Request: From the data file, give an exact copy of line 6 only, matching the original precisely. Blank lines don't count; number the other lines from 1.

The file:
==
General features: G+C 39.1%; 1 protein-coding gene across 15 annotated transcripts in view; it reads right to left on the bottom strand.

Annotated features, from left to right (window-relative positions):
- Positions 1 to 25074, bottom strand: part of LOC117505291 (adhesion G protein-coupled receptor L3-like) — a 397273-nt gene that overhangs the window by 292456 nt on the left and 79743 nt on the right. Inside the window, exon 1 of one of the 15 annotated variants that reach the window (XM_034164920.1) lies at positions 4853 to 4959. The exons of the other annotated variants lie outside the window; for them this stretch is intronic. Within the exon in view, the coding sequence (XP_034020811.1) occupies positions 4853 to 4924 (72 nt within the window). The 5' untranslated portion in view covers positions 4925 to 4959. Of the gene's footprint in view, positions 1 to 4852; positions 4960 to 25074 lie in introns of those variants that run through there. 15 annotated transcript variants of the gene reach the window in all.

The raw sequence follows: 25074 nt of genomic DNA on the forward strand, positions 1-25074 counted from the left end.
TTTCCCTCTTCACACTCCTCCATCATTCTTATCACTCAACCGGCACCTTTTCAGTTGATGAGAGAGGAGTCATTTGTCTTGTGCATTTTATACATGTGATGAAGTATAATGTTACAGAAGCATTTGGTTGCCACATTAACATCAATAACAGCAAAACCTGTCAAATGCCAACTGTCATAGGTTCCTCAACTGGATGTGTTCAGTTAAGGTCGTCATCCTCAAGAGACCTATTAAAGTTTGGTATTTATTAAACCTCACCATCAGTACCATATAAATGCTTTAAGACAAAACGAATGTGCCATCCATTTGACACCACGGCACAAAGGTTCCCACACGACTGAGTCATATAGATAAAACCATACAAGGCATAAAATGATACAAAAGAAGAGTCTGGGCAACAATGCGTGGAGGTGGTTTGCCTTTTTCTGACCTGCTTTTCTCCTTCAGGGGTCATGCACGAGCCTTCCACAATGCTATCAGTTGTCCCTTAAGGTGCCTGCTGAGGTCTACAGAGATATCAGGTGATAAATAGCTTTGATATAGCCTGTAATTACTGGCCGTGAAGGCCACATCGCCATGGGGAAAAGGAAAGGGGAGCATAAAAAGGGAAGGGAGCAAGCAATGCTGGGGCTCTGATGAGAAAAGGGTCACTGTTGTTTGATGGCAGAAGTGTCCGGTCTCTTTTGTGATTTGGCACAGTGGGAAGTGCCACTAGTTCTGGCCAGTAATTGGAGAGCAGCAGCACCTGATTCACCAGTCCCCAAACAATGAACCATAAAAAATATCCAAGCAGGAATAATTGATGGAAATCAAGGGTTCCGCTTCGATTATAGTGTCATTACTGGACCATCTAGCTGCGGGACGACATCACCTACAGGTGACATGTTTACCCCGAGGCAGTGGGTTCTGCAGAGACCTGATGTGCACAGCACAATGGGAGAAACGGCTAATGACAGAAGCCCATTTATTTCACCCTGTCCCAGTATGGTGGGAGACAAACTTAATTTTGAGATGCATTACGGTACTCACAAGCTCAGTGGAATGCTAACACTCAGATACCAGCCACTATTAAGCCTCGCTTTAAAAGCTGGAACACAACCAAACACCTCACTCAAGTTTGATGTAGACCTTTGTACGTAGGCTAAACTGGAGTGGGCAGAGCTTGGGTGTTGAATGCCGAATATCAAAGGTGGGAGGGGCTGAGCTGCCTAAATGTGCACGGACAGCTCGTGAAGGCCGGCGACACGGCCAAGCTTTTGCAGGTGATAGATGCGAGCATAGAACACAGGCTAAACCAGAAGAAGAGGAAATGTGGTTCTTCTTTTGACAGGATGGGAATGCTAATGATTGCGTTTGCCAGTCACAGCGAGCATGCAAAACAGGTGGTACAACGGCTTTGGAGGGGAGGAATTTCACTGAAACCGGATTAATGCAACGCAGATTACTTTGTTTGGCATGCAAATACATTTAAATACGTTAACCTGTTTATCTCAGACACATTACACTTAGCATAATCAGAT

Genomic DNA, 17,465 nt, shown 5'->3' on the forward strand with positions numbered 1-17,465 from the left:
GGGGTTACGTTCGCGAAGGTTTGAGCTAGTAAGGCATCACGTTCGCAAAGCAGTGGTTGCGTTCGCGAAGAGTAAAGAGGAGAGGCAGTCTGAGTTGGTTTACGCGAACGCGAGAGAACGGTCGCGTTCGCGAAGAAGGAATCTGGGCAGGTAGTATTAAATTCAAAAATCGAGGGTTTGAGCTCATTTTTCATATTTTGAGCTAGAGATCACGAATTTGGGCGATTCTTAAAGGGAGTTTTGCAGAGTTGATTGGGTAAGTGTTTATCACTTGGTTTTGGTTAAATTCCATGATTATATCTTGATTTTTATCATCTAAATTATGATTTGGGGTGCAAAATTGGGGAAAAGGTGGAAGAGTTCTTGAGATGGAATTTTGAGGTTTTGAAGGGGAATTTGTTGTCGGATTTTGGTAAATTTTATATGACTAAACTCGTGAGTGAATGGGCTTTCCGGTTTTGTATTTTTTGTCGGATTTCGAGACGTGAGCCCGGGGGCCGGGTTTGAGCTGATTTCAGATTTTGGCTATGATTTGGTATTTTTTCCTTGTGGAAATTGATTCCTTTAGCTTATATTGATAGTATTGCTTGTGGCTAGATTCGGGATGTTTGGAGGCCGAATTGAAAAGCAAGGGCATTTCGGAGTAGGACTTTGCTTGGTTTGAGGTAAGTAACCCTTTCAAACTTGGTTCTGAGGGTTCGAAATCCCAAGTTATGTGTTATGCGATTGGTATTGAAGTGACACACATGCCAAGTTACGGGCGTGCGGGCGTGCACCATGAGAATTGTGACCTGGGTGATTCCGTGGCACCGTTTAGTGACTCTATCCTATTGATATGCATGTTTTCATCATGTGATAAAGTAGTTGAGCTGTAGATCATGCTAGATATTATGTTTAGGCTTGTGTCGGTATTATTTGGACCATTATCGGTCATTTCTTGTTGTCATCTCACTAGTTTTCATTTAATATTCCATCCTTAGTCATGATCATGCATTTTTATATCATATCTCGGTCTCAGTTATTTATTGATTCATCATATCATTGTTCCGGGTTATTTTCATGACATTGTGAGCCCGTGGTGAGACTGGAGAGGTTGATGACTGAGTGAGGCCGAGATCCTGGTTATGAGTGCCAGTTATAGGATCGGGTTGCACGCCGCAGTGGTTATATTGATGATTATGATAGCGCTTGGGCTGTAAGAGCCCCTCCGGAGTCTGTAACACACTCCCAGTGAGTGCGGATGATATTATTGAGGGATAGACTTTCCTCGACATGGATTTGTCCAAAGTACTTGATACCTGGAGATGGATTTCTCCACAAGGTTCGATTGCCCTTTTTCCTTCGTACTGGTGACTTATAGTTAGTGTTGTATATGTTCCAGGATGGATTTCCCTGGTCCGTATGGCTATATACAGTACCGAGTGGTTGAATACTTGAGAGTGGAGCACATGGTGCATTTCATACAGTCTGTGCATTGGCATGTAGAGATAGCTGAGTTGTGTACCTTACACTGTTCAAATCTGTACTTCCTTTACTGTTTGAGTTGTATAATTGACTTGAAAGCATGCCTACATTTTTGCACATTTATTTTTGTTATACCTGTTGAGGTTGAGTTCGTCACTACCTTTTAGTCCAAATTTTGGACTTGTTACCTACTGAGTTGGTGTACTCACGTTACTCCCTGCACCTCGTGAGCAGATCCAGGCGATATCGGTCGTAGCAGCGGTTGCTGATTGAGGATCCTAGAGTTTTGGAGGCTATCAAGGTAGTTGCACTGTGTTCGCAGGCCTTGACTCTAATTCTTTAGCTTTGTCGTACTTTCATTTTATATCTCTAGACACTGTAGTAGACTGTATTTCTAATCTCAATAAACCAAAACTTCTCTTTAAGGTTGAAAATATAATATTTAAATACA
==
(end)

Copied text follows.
Genomic DNA, 17,465 nt, shown 5'->3' on the forward strand with positions numbered 1-17,465 from the left: